The Rehab Diaries Week 6 – Get Me Outta Here!

I’d started getting restless.  It was obvious that I was getting overcooked.

I’ve heard staff and patients carry on about the evils of becoming institutionalised.  Getting used to being taken care of.  I don’t know that I’ve ever experienced that but I do know that after a certain amount of time in hospital I start feeling very anti-institution.

It’s not that it doesn’t happen – for the long term unemployed chronically unwell, particularly the youngsters, hospital seems be their primary social outlet.  I’m sure I don’t have to explain why that’s problematic.  But me, I’m independent by nature.  Even six weeks in I’m struggling to take set meal times in good humour.  Breakfast at 7.30-8.30.  If you sleep in like a normal person who hasn’t got anywhere to go, bad luck it gets cleared away and you miss out.  Lunch at midday.  Dinner at 5.

I miss being able to go for a walk without signing out and specifying a return time.  I miss driving.  I miss having the freedom to choose what I eat.  I miss baths.  I miss shaving.  I miss being able to watch more than an hour of youtube videos before I’ve used up my downloads for the day.

I’d established on fluoxetine and had seen definite improvements.  My irritation had toned down a lot and I was feeling general good will to those around me.  Even hearing guitar boy mindfully strumming away down the corridor didn’t make me uneasy at all.  I know my irritation towards him has been unfair; he keeps to himself and refuses to participate in the drama and politics of the other youngsters on the ward.  I can respect that.

To test my anxieties I went on leave one night with BF for a dinner and movie date.  A few weeks ago that would have been impossible but with the improvements I’d been seeing I was keen to try some regular world stuff again.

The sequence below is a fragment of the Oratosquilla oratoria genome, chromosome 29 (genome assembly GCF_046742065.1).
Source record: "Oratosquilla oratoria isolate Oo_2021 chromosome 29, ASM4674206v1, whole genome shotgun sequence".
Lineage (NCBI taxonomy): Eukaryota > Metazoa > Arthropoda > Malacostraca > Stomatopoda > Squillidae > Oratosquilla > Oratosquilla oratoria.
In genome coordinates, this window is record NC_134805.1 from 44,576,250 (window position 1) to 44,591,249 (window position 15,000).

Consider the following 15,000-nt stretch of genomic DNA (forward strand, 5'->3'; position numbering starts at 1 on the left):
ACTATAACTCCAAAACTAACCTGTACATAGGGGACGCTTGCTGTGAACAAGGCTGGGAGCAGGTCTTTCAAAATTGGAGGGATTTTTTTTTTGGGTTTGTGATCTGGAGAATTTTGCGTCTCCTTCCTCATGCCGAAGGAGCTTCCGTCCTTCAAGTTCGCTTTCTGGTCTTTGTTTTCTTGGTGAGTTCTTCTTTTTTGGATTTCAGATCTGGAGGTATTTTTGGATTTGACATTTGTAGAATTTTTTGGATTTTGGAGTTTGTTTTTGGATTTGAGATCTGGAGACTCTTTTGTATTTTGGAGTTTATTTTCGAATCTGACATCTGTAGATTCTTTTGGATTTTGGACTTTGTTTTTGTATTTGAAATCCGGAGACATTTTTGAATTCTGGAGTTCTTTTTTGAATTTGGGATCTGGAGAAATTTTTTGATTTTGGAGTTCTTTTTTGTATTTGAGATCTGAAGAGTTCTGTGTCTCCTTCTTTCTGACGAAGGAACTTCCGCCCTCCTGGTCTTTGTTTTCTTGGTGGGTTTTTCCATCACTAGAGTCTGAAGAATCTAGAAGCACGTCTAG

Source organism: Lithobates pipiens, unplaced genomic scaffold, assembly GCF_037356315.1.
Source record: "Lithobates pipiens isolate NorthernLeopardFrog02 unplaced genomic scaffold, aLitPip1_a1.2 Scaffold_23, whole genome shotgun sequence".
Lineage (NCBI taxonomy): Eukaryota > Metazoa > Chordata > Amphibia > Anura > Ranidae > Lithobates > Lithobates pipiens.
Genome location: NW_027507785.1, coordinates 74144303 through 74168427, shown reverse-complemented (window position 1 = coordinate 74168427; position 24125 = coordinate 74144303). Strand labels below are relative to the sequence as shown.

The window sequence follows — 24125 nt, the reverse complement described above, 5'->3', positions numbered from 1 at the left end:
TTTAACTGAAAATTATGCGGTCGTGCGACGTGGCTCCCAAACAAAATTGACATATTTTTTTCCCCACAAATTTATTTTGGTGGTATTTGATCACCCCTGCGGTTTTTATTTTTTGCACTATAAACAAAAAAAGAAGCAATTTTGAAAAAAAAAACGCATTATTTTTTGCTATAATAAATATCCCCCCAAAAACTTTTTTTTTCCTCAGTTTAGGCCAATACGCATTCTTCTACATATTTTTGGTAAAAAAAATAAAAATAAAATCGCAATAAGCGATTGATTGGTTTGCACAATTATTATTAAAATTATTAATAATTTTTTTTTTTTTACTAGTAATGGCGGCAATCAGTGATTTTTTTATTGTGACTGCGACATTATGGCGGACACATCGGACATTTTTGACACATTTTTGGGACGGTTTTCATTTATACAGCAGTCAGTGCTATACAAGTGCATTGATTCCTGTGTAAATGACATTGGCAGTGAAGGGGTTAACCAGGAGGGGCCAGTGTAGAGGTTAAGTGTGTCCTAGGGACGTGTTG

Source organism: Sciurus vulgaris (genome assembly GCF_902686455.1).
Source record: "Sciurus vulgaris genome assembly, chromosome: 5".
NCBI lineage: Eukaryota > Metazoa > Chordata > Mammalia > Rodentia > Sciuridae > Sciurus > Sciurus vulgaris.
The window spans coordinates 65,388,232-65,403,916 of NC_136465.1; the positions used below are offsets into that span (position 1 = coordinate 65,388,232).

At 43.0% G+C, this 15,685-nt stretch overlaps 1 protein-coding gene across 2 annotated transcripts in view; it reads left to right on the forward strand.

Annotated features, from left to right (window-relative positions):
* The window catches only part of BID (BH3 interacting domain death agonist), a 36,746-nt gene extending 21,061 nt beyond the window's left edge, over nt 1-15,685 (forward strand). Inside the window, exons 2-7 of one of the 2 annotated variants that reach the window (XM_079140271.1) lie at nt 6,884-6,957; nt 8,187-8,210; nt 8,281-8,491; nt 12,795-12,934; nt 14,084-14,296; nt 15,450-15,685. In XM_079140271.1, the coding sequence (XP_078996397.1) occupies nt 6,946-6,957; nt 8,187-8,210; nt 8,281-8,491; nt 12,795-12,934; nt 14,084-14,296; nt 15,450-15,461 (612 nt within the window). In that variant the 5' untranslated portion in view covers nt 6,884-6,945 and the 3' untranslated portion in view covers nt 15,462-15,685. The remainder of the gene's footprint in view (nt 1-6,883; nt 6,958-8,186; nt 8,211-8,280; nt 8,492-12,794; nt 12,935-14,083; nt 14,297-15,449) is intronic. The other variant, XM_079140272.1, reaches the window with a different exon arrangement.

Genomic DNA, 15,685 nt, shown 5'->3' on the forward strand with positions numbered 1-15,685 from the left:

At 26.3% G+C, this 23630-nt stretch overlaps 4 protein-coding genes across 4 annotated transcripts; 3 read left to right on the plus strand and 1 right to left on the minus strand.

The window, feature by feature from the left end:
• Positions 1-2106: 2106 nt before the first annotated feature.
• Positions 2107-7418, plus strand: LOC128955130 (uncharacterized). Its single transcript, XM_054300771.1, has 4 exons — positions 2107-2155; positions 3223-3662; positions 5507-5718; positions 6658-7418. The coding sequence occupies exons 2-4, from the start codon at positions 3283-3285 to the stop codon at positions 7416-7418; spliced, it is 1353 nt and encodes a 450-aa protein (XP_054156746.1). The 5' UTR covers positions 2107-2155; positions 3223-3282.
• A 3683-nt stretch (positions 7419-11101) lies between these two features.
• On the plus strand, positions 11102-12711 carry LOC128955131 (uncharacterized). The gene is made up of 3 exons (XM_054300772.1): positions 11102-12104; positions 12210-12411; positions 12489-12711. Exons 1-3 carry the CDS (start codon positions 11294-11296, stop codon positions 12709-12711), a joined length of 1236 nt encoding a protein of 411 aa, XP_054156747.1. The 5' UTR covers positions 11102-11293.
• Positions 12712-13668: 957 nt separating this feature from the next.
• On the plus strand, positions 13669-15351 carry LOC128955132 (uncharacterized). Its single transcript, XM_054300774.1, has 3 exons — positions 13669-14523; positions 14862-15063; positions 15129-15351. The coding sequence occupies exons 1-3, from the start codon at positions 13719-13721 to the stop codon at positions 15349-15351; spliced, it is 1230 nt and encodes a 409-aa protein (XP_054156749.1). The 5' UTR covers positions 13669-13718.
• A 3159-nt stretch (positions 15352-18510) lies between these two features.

It went well.  I sat through it, even though it was a long movie and the cinema was very crowded.  I’m still hyperaware of the movements of all people around me so when there’s a lot of people in one space I get overwhelmed.  There were no meltdowns in the cinema that night however.

After last week I finally felt that I’d had some quality time with my therapist.  I was talking with her on the Tuesday of that week, saying that I was doing so much better in just one week and that I’m totally ready to go home.  I was prepared in my doctor’s appointment that week to ask for a discharge appointment on Friday.  She reminded me that, being a voluntary private clinic, I can actually leave whenever I damn well want.

Generally when a patient has reached the end of their treatment plan discharge planning begins a week or two in advance.  We talk about the support systems that we have in place, which outpatient therapists we’re going to see, whether or not a referral to day programs is appropriate.  The doctor has to record a final diagnosis (which in my case is practically a paragraph) and fax a bunch of discharge summaries to our various community care providers.  The number of appointments is usually planned around the patient being discharged on the day of the last appointment.  As we know however, patients can abruptly decide to check out without discharge planning.